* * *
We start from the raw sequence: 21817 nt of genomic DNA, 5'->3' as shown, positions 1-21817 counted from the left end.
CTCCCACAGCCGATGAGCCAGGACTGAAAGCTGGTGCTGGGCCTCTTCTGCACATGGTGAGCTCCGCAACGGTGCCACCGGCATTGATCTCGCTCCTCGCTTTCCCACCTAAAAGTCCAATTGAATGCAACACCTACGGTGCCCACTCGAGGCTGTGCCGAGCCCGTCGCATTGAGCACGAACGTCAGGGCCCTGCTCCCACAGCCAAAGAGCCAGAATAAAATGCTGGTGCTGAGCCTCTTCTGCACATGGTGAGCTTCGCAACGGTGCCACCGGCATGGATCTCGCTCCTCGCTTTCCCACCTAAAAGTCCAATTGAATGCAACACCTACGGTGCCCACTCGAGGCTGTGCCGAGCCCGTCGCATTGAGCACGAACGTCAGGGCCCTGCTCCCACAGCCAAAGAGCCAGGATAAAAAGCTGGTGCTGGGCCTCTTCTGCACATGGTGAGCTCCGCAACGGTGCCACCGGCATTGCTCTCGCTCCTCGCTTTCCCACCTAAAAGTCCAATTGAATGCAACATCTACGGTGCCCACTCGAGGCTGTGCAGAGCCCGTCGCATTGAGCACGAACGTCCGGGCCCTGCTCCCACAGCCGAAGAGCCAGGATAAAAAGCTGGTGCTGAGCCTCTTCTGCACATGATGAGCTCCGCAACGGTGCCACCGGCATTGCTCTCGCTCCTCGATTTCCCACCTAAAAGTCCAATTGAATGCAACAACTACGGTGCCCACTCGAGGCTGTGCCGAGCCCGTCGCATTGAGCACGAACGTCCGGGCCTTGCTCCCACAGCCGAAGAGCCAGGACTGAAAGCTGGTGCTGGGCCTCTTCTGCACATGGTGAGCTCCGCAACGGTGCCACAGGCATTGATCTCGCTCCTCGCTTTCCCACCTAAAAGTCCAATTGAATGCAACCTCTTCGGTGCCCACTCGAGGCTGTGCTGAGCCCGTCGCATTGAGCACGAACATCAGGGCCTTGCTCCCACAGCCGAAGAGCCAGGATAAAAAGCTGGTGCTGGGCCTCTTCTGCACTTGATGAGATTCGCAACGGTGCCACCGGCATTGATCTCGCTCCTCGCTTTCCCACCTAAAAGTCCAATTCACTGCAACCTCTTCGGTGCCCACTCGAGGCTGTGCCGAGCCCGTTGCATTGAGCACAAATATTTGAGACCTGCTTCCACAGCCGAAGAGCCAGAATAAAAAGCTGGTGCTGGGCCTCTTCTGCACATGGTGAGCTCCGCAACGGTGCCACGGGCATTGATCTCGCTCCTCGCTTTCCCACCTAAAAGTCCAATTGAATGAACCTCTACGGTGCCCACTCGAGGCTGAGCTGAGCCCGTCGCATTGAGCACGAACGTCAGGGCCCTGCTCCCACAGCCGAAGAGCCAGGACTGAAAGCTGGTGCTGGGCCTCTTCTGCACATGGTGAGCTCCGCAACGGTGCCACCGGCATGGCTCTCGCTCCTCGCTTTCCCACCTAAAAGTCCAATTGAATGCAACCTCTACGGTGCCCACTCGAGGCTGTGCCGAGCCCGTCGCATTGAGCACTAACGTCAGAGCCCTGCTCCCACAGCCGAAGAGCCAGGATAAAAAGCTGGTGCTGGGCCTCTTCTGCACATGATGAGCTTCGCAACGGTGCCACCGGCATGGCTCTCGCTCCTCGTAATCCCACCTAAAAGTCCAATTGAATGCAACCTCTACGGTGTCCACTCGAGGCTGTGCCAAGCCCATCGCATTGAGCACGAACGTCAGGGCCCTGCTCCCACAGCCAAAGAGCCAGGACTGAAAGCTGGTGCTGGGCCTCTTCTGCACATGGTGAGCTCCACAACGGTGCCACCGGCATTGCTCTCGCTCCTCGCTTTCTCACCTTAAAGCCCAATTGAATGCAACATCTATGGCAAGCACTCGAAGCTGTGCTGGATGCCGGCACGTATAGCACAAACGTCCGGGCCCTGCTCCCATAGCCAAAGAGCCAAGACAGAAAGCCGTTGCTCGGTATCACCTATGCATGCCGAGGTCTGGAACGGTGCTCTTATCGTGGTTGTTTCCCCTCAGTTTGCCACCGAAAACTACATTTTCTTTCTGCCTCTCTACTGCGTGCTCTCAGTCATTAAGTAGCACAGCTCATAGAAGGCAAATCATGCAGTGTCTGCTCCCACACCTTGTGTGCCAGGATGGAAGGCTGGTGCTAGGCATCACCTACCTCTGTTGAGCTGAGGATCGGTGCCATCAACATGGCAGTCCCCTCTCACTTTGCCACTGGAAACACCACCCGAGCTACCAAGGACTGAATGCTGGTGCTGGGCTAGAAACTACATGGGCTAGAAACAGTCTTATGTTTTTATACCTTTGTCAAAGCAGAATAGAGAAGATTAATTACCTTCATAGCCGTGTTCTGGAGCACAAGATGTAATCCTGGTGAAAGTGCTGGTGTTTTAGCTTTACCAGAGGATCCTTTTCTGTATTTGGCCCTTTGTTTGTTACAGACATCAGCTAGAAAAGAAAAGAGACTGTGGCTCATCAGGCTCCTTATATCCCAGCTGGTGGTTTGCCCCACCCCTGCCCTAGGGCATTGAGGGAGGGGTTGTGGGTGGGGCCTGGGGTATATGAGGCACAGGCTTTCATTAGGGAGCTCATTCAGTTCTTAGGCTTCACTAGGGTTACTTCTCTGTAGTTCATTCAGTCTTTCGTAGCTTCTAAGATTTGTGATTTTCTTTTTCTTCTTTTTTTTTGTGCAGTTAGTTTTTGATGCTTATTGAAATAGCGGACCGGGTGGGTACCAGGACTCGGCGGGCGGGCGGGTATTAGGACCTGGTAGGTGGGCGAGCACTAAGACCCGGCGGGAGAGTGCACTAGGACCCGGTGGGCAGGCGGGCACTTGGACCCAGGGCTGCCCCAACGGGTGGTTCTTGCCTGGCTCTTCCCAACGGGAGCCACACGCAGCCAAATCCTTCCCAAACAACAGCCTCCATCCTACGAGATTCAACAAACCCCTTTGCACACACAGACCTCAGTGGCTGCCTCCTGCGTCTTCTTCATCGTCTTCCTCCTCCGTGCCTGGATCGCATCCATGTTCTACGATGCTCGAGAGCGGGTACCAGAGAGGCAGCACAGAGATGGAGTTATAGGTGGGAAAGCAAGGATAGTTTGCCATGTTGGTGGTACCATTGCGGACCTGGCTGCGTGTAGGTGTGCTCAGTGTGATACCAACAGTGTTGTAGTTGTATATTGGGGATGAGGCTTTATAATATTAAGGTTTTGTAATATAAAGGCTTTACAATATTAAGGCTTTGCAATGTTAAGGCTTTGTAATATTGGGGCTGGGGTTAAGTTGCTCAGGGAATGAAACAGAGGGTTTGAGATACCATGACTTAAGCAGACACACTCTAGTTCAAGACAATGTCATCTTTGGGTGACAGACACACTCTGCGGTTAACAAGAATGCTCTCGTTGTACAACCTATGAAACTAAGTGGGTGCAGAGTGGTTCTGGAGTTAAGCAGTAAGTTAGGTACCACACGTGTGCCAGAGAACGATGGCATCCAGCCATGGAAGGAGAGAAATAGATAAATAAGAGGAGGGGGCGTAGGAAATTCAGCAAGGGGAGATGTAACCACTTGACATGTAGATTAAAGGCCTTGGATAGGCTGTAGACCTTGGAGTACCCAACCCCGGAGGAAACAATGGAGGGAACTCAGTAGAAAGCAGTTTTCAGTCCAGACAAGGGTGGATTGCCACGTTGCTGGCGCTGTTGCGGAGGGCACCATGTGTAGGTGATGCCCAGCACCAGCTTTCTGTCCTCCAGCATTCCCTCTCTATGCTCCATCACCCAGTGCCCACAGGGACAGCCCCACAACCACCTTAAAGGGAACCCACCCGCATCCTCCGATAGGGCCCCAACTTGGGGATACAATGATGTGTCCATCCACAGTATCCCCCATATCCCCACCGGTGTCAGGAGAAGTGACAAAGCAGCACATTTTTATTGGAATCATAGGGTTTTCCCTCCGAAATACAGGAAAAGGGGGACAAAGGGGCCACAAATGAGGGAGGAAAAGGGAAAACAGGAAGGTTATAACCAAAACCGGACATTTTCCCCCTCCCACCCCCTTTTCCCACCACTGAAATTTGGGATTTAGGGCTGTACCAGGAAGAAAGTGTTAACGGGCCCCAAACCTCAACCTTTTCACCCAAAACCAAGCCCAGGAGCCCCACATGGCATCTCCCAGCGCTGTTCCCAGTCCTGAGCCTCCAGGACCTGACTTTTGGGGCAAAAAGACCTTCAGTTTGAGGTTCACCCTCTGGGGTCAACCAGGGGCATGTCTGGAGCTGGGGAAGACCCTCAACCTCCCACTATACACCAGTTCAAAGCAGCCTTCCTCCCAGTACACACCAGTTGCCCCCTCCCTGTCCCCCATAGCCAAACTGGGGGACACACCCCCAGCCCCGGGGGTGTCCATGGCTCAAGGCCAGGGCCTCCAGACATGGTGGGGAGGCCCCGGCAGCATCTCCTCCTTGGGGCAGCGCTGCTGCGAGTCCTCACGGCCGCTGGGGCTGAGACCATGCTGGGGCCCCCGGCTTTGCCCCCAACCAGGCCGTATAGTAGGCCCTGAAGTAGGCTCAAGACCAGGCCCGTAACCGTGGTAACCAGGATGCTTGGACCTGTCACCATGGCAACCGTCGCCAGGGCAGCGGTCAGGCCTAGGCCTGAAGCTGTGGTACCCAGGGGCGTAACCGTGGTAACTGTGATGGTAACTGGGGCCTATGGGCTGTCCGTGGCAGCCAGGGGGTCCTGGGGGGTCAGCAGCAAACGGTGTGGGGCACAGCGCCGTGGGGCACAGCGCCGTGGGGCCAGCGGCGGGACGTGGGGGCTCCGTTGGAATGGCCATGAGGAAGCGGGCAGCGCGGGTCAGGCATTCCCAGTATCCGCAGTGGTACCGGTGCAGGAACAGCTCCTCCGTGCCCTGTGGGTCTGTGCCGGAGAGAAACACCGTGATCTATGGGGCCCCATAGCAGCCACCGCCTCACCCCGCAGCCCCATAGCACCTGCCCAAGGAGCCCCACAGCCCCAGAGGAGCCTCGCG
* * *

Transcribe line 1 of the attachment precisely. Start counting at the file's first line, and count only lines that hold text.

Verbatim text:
We start from the raw sequence: 21817 nt of genomic DNA, 5'->3' as shown, positions 1-21817 counted from the left end.